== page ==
“I’m not 20. I don’t want to be 20, but I’m really freaking cool. That’s what I think about when I’m posting a photo.”
Photographed with a hip thrust forward to show off her Margiela apron dress and modishly frayed jeans, Lyn Slater projects a kind of swagger pretty rare among her peers. A professor at the Graduate School of Social Service at Fordham University, with hyper-chic side gigs as a model and blogger, she is known to a wider public as an Instagram idol.
Sure, she’s 64, a time when some women her age are feeling pressed to close up shop. But if you are Ms. Slater, that’s not going to happen.
On Accidental Icon, her influential Instagram account, she tends to vamp in an eye-catching mash-up of Comme des Garçons, Yohji Yamamoto and consignment store finds. Her following, hundreds of thousands strong, skews young, she said, and is responsive to her sass.
“I flaunt it,” she said. “I’m not 20. I don’t want to be 20, but I’m really freaking cool. That’s what I think about when I’m posting a photo.”
Her brash voice is one in a chorus of like-minded contemporaries and women in their 70s and 80s, who are taking on matters of aging with an audacity — and riveting style — their mothers might have envied.
Married or single, working or not, and most often grandmothers, they are asserting their presence on Instagram, intent, in the process, on subverting shopworn notions of what “old” looks and feels like. They are, to hear some tell it, “100 percent slaying.”
“You don’t have to be perfect to have confidence. You can still show your cleavage without being told to cover up.”
“These women are ambassadors of age,” said Ari Seth Cohen, the creator of Advanced Style, a popular street style blog, two books and a film documenting, in his words, the “fashion and wisdom of the senior set.” His subjects, he noted, are simultaneously reflecting and contributing to a gradual shift in the common perception of aging.
“The idea of what these older women look like has changed,” Mr. Cohen said. “If they were stylish in their youth, they will still be stylish now. They continue to be who they were.”
That observation is echoed in the Elastic Generation, a 2018 J. Walter Thomson survey of 55- to 72-year-old women in England. “Our collective understanding of what later life looks like remains woefully outdated,” Marie Stafford, the European director of the JWT Innovation Group, wrote in her introduction. “Age no longer dictates the way we live. Physical capacity, financial circumstances and mind-set arguably have far greater influence.”
A woman in her 50s, then, “might be a grandmother or a new mother,” the study goes on to say. “She might be an entrepreneur, a wild motorcyclist or a multi-marathon runner. Her lifestyle is not governed by her age but by her values and the things she cares about.” Some of these women and their counterparts abroad are still subscribing to the counterculture values and maverick stance they adopted in the 1960s and ’70s.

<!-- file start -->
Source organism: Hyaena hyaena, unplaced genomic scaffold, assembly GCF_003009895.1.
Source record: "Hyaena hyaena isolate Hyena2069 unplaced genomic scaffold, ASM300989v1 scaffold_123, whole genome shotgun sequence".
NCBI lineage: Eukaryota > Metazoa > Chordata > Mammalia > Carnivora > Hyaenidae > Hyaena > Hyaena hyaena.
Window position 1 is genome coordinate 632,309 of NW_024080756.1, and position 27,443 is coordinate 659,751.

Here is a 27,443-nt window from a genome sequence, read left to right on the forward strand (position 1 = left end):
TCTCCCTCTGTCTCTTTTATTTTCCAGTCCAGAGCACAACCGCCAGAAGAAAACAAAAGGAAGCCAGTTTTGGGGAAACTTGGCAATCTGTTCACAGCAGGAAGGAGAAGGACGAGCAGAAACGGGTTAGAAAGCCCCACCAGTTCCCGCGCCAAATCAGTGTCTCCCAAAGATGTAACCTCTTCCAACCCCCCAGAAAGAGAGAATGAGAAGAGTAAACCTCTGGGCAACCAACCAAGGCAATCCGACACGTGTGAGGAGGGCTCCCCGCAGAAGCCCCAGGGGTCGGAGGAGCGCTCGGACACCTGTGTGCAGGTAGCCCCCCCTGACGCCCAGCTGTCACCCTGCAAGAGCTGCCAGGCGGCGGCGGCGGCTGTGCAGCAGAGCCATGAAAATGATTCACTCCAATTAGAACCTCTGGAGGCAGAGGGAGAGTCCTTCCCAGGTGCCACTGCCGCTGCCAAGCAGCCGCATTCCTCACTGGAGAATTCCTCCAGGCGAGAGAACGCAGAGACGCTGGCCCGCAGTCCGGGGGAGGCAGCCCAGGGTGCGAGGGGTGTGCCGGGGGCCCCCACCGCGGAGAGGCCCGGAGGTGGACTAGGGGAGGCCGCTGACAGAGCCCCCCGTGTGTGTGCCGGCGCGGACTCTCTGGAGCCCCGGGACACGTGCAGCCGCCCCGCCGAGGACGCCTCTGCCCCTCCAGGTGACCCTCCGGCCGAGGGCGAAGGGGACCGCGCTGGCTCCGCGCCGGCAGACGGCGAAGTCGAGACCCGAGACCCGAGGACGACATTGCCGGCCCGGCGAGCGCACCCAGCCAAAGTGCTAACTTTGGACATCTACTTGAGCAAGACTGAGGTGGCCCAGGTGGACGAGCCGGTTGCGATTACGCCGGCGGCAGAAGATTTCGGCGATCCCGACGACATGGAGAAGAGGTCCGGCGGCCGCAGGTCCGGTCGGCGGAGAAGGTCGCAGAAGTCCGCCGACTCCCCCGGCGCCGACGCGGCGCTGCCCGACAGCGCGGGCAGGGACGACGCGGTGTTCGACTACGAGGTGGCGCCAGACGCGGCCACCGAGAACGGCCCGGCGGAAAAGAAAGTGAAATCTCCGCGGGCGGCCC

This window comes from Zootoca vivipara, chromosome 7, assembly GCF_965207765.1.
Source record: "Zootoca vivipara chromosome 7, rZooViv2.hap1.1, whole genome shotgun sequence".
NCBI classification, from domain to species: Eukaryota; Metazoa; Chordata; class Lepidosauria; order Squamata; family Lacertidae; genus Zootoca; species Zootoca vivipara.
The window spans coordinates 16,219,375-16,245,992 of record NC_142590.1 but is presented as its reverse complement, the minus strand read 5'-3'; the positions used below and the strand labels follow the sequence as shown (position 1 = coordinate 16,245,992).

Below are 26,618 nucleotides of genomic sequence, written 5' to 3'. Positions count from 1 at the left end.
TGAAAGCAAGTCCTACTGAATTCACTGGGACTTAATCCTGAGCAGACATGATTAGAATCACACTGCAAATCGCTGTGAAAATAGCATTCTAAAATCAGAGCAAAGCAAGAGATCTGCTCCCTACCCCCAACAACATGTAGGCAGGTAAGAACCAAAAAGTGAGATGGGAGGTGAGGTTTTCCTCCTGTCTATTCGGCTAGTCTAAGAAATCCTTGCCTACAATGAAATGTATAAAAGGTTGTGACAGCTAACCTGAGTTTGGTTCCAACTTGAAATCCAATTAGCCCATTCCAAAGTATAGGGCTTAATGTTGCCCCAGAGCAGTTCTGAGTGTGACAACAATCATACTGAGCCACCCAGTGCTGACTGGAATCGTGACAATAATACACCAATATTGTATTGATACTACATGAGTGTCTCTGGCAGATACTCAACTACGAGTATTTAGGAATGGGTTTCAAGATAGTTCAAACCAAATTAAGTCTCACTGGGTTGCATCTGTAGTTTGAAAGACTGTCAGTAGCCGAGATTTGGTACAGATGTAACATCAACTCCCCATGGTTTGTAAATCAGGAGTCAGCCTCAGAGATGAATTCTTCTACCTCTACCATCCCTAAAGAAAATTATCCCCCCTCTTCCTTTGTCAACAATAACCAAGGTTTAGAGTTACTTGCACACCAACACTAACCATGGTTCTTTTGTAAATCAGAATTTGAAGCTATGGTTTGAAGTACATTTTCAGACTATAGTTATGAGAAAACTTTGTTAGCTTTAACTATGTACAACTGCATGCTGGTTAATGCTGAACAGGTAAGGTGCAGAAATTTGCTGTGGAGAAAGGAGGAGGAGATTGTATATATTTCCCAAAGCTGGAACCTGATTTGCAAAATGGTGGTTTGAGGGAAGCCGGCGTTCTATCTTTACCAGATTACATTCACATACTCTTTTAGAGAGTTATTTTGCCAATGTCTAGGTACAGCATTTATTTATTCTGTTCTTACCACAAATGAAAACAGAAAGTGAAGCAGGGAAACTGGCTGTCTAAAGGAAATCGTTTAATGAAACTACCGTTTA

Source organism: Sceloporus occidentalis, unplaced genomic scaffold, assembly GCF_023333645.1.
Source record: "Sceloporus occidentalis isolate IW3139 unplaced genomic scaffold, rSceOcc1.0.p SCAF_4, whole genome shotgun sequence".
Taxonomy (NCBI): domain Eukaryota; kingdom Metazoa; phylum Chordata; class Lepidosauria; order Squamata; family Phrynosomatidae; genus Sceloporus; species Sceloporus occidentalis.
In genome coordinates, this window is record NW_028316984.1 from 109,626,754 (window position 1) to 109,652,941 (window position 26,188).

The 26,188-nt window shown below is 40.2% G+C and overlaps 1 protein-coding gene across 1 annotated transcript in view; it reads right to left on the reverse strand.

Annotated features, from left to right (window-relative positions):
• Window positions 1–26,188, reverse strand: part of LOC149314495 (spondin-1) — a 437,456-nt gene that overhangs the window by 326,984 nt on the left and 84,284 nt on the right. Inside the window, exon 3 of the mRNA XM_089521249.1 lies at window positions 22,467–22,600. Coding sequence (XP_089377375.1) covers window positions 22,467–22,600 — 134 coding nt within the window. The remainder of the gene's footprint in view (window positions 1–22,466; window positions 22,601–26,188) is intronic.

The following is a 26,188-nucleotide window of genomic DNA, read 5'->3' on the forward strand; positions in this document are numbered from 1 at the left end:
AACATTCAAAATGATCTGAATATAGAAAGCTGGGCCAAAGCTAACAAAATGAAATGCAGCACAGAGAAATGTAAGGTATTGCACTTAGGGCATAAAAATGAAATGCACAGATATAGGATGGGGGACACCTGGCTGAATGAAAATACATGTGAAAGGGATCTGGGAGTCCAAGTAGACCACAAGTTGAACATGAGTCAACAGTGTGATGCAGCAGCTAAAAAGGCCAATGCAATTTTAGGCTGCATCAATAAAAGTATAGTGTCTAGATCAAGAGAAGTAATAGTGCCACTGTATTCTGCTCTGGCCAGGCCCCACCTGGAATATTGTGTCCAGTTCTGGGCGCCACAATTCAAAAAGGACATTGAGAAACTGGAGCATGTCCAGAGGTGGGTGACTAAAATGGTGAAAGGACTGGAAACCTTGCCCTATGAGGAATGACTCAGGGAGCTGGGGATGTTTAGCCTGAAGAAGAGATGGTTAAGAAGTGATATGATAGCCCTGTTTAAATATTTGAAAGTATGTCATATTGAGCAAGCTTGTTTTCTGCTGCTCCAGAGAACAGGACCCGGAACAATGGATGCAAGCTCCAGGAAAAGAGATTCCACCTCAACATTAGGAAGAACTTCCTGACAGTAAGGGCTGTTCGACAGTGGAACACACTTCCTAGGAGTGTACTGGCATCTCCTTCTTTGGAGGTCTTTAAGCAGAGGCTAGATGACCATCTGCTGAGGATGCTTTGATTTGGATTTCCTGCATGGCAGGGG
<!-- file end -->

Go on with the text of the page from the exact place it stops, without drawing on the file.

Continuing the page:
“We are not going to be little old ladies sitting in a nursing home with blue-rinsed hair,” said Jenny Kee, @Jennykeeoz, a 71-year-old Australian artist and knitwear designer. “Or if we are going to be in a nursing home, we’ll be there with our marijuana, our health foods and our great sense of style.”
“We aren’t going to be little old ladies with blue hair sitting in a nursing home.”
Ms. Slater echoed that sentiment. “When I was young, we were burning our bras and promoting free love,” she said. “We were getting high. Why would accept the aging image of our mothers?”
In their wardrobes, unfettered self-expression is the rule. Dorrie Jacobson, an 83-year-old former Playboy bunny, piqued interest last year when she began modeling lacy black lingerie on her Senior Style Bible Instagram account. In an interview, as on her feed, she urges followers to ditch cobwebby notions of how a woman her age should dress. “Wear what you like,” she said. “Age-appropriate has nothing to do with it.”
That brand of feistiness likely owes a debt to a few playfully cantankerous online role models, women who call themselves “Insta-grans,” who have made brazenness a virtue. Making waves, and a little cash on the side, are pop sensations like Baddie Winkle (89-year-old Helen Ruth Elam Van Winkle), whose posts are conceived to flip convention on its head.
Snapped in shrilly colorful knits, skimpy swimwear and, in one instance, a pink message T-shirt that reads, “Be a slut, do whatever you want,” Ms. Van Winkle has transcended cult status. She has millions of followers and is paid to tout brands like Got2B hair products and Smirnoff on her account, and has made personal appearances at Sephora.
There is 69-year-old Lili Hayes, whose posts tend to send up stereotyped images of Jewish mom-ness. Ms. Hayes, who, as her online bio makes clear, is always a little ticked off, underscores her peevishness with a street-wear-inflected style. Her fashion signature: an ever-expanding collection of Supreme caps.
“I receive a lot of happy messages saying: ‘Please live longer. I want to get older like you.’”